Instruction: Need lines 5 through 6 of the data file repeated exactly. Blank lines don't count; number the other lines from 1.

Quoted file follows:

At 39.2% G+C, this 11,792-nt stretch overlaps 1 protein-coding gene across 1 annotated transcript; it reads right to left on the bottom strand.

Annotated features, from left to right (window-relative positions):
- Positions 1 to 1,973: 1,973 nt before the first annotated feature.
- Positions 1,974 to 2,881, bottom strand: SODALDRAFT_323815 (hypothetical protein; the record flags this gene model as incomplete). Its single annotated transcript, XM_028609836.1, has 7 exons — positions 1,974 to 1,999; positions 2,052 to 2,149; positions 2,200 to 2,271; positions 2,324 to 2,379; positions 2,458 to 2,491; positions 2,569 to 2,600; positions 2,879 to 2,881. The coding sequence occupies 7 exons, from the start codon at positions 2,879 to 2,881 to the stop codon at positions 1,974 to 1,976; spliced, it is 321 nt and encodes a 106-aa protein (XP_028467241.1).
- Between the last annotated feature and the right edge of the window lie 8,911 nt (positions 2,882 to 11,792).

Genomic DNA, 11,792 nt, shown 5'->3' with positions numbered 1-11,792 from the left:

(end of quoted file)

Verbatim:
- Between the last annotated feature and the right edge of the window lie 8,911 nt (positions 2,882 to 11,792).

Genomic DNA, 11,792 nt, shown 5'->3' with positions numbered 1-11,792 from the left: